Aside from health and happiness, it would seem that success is something we all wish to attain. How do we measure success? $$$, awards, choice clients, a steady and secure job, dental benefits? However one measures it, it don't come easy.
A couple of years back, during my brother's commencement at Northeastern University, Reverend William H. Grey III encapsulated a few ideas that I had been musing over in nebulous fashion. The Reverend, after serving 13 years in the U.S. House of Representatives for the state of Pennsylvania in many distinguished positions, resigned to take the position of president and CEO of the United Negro College Fund. In brief, he gave a rip-roaring speech, and in the process outlines his recipe for success, something that he knew from first-hand experience. I took notes.
I'm sure he wouldn't mind if I were to spill out his simple ingredients from my bully pulpit. I could give you the fire-and-brimstone version, but sometimes brevity works just as well. But remember, the Reverend never mentioned design or AIGA. I leave it to you to mix them together. Here goes.
Excellence. A constant striving for excellence is paramount. That means a continuous process of self-education and a goal of performing at the highest caliber.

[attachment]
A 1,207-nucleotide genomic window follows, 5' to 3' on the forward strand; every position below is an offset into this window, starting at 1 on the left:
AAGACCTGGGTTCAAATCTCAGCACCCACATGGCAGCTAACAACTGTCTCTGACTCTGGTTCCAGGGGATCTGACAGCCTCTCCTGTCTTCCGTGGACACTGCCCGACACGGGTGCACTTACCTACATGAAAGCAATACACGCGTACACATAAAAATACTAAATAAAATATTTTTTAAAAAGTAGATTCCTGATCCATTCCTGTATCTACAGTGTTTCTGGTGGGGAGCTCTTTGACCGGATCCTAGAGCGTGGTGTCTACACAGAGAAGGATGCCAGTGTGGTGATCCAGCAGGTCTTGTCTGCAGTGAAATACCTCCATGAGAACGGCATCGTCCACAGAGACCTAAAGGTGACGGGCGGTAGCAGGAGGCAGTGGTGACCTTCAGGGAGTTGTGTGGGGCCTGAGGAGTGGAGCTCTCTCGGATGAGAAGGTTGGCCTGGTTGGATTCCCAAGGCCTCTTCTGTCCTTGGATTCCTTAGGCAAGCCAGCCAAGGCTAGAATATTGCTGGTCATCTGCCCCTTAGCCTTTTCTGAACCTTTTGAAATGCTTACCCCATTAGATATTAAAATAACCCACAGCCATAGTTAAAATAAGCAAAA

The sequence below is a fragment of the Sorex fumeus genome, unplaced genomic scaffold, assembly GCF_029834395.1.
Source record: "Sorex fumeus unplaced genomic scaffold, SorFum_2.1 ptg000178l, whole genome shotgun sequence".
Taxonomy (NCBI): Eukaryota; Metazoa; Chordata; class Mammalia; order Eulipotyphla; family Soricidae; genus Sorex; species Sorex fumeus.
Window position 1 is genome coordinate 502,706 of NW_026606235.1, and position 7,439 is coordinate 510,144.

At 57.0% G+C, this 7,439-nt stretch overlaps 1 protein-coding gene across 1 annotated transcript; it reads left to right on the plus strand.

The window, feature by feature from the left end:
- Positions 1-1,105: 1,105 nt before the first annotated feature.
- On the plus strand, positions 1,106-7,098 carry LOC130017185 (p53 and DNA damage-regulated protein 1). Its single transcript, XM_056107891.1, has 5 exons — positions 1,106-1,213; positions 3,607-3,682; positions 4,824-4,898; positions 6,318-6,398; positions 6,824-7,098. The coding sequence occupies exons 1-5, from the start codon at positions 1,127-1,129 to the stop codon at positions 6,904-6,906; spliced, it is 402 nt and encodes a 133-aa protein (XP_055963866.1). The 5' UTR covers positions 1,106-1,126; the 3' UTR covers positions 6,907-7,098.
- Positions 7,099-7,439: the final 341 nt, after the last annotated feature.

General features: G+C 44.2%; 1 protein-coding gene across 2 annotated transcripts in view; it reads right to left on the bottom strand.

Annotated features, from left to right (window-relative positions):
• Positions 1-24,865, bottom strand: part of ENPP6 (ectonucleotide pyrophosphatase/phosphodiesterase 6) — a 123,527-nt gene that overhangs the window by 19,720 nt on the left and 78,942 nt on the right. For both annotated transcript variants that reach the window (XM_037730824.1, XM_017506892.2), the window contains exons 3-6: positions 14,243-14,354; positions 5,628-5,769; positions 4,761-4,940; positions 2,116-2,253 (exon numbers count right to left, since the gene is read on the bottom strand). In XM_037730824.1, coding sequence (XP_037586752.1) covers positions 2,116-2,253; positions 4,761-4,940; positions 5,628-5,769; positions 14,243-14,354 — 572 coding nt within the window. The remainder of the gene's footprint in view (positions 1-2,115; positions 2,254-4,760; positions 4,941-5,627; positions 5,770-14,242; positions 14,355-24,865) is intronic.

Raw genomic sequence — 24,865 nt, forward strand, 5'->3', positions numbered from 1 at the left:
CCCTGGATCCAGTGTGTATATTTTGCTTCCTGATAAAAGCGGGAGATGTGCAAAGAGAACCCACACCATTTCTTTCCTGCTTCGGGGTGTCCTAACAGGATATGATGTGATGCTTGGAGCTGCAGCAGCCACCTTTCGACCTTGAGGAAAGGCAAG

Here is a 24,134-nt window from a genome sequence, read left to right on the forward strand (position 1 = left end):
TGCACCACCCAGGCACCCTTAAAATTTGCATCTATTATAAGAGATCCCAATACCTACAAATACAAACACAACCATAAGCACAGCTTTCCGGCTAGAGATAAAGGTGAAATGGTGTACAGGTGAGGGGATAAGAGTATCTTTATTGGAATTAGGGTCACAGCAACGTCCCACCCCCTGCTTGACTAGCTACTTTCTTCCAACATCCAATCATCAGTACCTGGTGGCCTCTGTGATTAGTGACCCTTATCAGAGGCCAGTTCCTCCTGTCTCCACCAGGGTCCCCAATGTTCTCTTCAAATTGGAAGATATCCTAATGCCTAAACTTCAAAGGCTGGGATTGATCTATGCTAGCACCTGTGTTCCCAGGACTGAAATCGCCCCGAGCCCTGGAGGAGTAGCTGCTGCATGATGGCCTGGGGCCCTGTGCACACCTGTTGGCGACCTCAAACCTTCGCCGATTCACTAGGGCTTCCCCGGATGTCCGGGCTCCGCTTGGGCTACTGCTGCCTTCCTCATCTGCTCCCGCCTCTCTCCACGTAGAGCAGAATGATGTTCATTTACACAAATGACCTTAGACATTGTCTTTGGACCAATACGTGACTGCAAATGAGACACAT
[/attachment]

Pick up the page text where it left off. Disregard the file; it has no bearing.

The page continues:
Gratitude. There is no such thing as the self-made man or women. Everyone has a parent, grandparent, spouse or equivalent, friend, teacher, or someone who was there for you when you needed it. Don't forget that on the way up.
Service. A sense of service, of giving back, is key. Someone, somewhere helped yo get where you are today. Whether it's one-on-one, in a classroom or a community, don't fail to share some of what you have learned and gained with others.
Love. Ain't got it, ain't got nothing. Love what you do and love some more. Sound corny? Think about it.
So there you have the ingredients that truly measure success. No skimping on this recipe - you’ve got to mix it all in equal proportions. Of course, the catch to this simple mixture is that you've got to cook it up yourself. Go whip up a batch. Season as necessary. And if you want the fire-and-brimstone version of the above, give me a call.
[The above was written for the quarterly newsletter for the Boston Chapter of the American Institute of Graphic Arts.
Upon publication I received only one bit of feedback, a short note from Tom Corey, president of Corey + Company, Watertown, Massachusetts. Before Tom passed away in 1997, his firm was responsible for many leading entertainment identities such as Mtv, VH1, and Nickelodeon. His brief note said "Marc, Thanks for reminding me. Tom." Of all the awards or recognitions I’ve ever received, that note has always meant the most, as Tom was always a hero of mine.]